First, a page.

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FANCY, as a verb, means to want something or want to do something; be attracted to somebody or like the idea of being something or believe, often wrongly, that you are something.

"She didn't fancy the idea of going home in the dark."
"He fancied himself in love with me, the silly boy."

As a verb 'fancy' enjoys far wider use in BrE and most commonly means to:

1. feel a desire or liking for. 

"I fancy that bloke!" (I like him and want things to go further between us)

Meaning 'take a romantic interest in someone' and used mostly by teenagers. 'I fancy her' could be translated as 'I want to go out with her, but I won't really take this relationship seriously, or expect it to last that long'. 

"I think she fancies me." (not a declaration of love though)

This expression does not directly translate to AmE and might sound a little coy to American ears. No one in the US would say they fancy a person unless they just got off the boat from the UK. Instead, they'd go for something like:

"I think Roy likes you, Darlene." 
"I think Trevor's got the hots for you, Gladys."

2. want something. 

"Do you fancy a drink?"
"We're going to the pub. Fancy joining us?" 

In BrE it is a verb of choice where Americans would probably use 'would like', 'want', 'care for' or 'feel like'.

"I don't feel like studying/want to study tonight."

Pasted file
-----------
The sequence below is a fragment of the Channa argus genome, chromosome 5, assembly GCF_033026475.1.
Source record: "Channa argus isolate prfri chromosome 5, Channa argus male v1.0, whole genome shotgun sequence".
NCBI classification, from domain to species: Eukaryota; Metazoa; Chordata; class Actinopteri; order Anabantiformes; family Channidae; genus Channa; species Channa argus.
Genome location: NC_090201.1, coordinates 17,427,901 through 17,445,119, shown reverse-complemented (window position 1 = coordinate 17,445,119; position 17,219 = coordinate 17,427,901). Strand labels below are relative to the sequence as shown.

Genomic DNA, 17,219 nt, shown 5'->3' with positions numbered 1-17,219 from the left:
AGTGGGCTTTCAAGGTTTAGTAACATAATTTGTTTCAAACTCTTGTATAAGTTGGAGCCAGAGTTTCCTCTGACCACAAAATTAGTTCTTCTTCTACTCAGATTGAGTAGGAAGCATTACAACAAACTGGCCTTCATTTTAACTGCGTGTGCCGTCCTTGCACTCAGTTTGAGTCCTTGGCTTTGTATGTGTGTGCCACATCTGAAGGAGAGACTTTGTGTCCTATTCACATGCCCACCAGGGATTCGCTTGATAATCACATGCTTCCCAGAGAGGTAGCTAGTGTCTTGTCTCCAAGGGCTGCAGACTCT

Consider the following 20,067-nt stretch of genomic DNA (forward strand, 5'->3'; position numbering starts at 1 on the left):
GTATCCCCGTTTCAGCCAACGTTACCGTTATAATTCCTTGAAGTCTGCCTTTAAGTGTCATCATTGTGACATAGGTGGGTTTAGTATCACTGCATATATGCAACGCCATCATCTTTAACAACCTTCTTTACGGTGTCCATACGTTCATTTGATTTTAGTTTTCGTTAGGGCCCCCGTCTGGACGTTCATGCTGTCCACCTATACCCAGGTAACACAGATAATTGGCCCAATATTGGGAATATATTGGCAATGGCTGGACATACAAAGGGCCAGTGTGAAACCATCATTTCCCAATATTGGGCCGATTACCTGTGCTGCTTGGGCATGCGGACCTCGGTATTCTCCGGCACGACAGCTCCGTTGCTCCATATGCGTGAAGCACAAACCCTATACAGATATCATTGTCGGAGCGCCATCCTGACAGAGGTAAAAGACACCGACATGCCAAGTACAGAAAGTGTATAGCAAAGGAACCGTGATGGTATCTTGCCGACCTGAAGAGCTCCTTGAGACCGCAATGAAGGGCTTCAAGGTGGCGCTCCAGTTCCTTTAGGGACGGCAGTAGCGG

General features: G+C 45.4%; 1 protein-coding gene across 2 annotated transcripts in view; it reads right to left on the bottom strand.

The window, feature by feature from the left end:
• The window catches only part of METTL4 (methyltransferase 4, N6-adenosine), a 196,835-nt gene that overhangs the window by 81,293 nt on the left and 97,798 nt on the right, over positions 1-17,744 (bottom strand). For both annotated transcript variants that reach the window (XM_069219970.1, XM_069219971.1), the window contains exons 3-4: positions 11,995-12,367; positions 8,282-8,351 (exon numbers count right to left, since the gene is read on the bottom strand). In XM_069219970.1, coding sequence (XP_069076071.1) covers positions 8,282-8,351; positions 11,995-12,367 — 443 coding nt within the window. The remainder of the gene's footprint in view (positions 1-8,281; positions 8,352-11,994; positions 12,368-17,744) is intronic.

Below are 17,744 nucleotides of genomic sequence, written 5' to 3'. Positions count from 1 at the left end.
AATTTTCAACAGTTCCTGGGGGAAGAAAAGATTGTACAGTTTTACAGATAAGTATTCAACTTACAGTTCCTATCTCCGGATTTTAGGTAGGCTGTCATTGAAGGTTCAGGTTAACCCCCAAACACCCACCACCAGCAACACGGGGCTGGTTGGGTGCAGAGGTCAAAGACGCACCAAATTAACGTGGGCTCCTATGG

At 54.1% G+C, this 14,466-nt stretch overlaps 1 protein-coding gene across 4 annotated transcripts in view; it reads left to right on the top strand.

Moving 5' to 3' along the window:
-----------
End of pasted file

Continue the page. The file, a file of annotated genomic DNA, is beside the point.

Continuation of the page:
"Would you like/care for a drink?/Do you feel like (having) a drink?"

3. imagine or think that something is so.

"Just fancy my surprise when I heard that he was getting married."

FANCY ONESELF (AS SOMETHING) means think that you are popular, talented, intelligent, etc. No reason to fancy yourself to be a great singer if you can't carry a tune. It is used both in AmE and BrE.

"That Dave really fancies himself as a macho man, doesn't he?"
"He started to chat to me and I could tell that he really fancied himself."

FANCY (THAT)! is an expression used to show that you are surprised or shocked by something and used to comment on something that is hard to imagine.

"Fancy! She's never been in a plane before!"
"She remembered my name after all those years. Fancy that!"

Although the OED marks this usage as 'becoming old-fashioned', in AmE the usage of 'fancy' as a verb is often restricted to the idiom 'fancy that'.

"Well, fancy that, a red coat and a black hat!"
"The baby she brought home was the wrong one! Fancy that!"

Overall, English learners should probably note that in AmE 'fancy':

1. is not normally used as a verb, meaning 'like or desire, as in 'Trevor fancies you Gladys' or 'Fancy a pint?'. 

"Americans almost never use 'fancy' as a verb at all."

2. if 'fancy' is found as a verb at all, it is in the sense of 'imagine'; think of or envision someone or oneself in a particular way or role or think you are very attractive or important. It's often used in a sarcastic manner.

"He fancied himself a super athlete."
"A small town that fancies itself the alfalfa capital of the world."

3. if used at all, is almost always marked in some way (poetic, archaic, affected, etc.), except for the usages mentioned above.

"To me, it sounds very effeminate."

All in all, it's an extremely well-known Britishism, so well known that anyone who wanted to fake a British accent would almost certainly throw in a 'fancy' into every sentence that they could. 

"It's very British. Americans rarely use 'fancy' this way."

In AmE, 'fancy' is usually an adjective used to describe an object, a place, or a person that is or appears to be upscale: a fancy restaurant/tie/car, etc. Read more right further down the GO FIGURE page if you fancy.

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